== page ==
2016 – 2017

Some Were Caught Up, &

Some Were Not

Loock Galerie, Berlin

February–April 2017


"In the main gallery, a series of large-scale works are made from t-shirt fabric, marked and soaked with washes of color and imprinted with the patterns of nets. The nets—undulating across the works in an illusion of three dimensionality—are fragmented by a process in which the painted t-shirt fabric is cut into hundreds of pieces, and then sewn together in geometric shapes. The use of the net alludes to the migration of people and who does or does not get “caught up” as nations debate the politics of belonging and identification.

Loock Galerie is pleased to present its second solo exhibition of New York-based artist Jonathan VanDyke. Drawing on the lexicons of gestural abstraction, textile design, installation, and photography, VanDyke presents three intersecting series that push new possibilities for painting. Each series explores the process of color application differently, arriving at three distinct but interrelated depictions of pigment. The exhibition suggests states of fracture and dissolution while challenging classical ideas of beauty and sensorial pleasure..."


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The Invert

Tops Gallery, Memphis

April–June 2017


"The title The Invert recalls Freud’s term for a homosexual, a now archaic reference that persisted into the 1960’s. Referring to homosexuals as 'inverts' signaled that their desire was bent or literally turned over, and contributed to the idea that their bodies could be righted, or fixed, if only they were 'straightened out.' In VanDyke’s work, displacement and inversion is a given: the work and the body are oriented so as to discover new possibilities for process and encounter.

Tops Gallery is pleased to present a solo exhibition of works by Jonathan VanDyke, the New York-based artist’s first showing in Memphis. In his paintings, sculptures, photographs, and performance, the idea of what a painting might be is reoriented and pushed into unforeseen directions. Each work is the result of intensive research and material processes developed over a decade..."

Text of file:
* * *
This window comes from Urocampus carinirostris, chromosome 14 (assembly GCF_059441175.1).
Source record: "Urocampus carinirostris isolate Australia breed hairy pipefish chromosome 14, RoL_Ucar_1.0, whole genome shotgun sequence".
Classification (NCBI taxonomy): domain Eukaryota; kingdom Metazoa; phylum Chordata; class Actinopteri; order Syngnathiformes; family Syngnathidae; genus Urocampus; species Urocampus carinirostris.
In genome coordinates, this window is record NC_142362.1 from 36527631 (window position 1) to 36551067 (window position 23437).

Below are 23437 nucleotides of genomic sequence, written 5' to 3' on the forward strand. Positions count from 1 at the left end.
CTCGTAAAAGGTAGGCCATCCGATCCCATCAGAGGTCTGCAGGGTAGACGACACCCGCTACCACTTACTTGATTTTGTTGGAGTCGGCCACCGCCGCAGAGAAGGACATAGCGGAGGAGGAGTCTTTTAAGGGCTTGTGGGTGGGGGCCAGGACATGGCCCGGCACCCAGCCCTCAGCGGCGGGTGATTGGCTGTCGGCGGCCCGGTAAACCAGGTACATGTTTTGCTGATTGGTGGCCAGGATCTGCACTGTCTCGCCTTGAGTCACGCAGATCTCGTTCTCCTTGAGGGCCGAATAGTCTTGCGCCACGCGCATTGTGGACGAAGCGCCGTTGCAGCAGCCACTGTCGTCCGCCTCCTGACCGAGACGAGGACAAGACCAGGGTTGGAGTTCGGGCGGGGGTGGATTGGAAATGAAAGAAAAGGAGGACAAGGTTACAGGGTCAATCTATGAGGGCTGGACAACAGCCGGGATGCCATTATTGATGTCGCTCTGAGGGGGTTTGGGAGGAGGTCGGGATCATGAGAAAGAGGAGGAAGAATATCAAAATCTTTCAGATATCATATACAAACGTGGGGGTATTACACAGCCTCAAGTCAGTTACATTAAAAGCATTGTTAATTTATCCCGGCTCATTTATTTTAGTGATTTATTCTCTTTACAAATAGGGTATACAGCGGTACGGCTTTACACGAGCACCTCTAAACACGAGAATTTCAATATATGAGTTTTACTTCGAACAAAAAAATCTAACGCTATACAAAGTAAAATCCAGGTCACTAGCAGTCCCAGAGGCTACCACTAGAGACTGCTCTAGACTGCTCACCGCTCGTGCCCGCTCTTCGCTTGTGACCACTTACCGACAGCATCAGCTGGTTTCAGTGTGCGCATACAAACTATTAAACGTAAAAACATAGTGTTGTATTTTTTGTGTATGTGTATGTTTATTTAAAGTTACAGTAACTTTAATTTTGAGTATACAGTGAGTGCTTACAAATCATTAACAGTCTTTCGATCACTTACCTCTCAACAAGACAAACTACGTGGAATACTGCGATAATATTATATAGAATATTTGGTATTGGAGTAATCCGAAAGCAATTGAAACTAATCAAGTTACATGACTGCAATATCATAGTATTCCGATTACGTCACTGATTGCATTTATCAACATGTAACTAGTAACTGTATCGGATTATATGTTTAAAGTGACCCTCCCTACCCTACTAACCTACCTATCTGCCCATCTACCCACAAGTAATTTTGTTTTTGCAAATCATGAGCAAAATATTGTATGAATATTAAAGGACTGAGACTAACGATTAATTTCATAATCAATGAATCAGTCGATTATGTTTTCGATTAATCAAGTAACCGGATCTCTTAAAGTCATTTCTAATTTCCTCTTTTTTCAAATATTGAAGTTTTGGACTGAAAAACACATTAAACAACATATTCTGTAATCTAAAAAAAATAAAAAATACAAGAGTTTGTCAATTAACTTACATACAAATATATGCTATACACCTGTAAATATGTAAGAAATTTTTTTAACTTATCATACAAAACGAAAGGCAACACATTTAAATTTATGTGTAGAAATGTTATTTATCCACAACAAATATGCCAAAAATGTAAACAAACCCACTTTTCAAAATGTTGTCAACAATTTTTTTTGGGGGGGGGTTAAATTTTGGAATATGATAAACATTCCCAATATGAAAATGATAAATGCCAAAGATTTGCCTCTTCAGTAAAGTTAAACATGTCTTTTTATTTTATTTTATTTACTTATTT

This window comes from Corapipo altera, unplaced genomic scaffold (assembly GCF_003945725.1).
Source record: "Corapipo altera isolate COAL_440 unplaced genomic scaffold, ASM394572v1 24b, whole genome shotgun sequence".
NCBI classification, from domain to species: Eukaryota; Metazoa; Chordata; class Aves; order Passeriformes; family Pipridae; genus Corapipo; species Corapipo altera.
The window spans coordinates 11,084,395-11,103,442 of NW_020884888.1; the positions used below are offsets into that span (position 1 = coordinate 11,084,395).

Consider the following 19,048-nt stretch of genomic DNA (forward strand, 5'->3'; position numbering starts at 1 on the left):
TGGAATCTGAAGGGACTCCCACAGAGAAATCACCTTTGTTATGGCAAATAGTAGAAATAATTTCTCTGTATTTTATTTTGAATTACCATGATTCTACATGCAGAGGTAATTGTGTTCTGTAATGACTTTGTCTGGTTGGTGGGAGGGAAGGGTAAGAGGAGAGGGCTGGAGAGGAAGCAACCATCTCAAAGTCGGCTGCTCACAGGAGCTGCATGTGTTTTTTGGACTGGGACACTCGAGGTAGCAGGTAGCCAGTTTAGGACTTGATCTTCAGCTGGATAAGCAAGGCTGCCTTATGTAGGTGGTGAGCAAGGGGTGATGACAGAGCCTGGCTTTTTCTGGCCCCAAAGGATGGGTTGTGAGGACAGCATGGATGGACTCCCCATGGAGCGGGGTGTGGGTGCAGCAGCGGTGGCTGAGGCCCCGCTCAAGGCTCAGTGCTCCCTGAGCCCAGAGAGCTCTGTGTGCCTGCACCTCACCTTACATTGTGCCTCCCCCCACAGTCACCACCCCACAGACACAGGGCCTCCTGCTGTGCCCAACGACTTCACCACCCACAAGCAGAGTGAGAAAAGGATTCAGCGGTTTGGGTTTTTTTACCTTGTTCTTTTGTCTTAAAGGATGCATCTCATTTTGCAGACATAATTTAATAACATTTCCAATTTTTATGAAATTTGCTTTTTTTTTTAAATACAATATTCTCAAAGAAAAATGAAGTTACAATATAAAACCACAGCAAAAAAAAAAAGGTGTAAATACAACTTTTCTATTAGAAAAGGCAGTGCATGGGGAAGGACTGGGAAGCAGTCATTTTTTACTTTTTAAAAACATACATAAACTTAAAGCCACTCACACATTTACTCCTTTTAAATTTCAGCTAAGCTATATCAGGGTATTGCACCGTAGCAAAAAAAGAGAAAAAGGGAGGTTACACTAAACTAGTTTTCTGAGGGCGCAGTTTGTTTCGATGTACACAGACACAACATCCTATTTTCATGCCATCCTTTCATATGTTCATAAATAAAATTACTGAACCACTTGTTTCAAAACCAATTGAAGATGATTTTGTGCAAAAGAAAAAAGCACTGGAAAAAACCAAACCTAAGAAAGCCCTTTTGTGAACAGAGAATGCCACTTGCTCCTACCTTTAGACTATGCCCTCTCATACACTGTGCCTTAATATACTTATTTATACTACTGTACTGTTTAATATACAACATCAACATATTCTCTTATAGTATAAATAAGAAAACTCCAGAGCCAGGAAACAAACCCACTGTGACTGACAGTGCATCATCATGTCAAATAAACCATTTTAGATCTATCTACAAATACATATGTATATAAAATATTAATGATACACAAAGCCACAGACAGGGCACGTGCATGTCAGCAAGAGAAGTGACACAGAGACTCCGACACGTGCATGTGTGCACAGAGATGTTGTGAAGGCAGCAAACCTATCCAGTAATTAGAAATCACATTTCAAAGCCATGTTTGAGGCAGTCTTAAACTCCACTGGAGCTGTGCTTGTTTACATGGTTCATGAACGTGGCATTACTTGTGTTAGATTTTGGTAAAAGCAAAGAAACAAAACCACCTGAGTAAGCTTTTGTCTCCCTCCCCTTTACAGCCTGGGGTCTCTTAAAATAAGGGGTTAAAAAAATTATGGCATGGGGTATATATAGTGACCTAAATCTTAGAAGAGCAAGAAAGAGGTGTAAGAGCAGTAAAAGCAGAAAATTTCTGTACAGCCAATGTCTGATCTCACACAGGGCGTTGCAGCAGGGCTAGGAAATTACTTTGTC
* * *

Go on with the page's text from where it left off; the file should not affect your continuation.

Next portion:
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Solo presentation, New York

Presented by 1/9unosunove

March 2017


Installation of paintings, dripping sculptures, and photographs

part of New Art Dealers Association fair


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Self Evidence

Performance lecture

University of the Arts, Philadelphia

April 2017


I Martedi Credici, Rome

(in association with Temple University Rome), October 2015

The Skowhegan School Project Space, NYC, April 2015

Presenting at 17, NYC

(project of artist Elise Gardella)



"Jonathan VanDyke looks for himself in a family photograph taken during his childhood. The picture shows his adopted Uncle wearing his mother's dress while holding the trunk of a stuffed elephant in his mouth. VanDyke's performance explores the issues faced by queers who were children during the AIDS crisis and 80's culture wars, and how the hyper-capitalism and theatricality of this period nurtured a certain type of passing (including his own). 


Augmented by research into a gay panic that happened in his rural hometown, passages from he soap operas he watched as a child, and memories of a disappeared Uncle, he evokes the repressed ghosts of a lost generation of queer mentors while exploring his own transition from theatrical youth to closeted jock..."


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People like shapes,
ideas like colors,
colors like people,
shapes like ideas.


Este Arte, Punta del Este, Uruguay

January 2016


The Amish of central Pennsylvania created quilts using pieces of fabric cut into shapes. Triangles and squares and rectangles populate these textiles, stitch by stitch, their colors sometimes mismatched in ways that might embarrass Albers, who carefully recorded his color choices on the backs of his paintings. I grew up near this Amish community, though I am not Amish myself, and when I study these patterns I often wonder how Amish women achieved a spectacular 19th century minimalism in a culture of such strict Protestantism that they refuse electricity. What about the charge and energy of the bodies that lay under these quilts, that slept and huddled for warmth and fornicated beneath them? Did all those shapes take root in the subconscious of those sleepers? Did they wake up with dreams of triangles and rectangles sprouting arms and legs?


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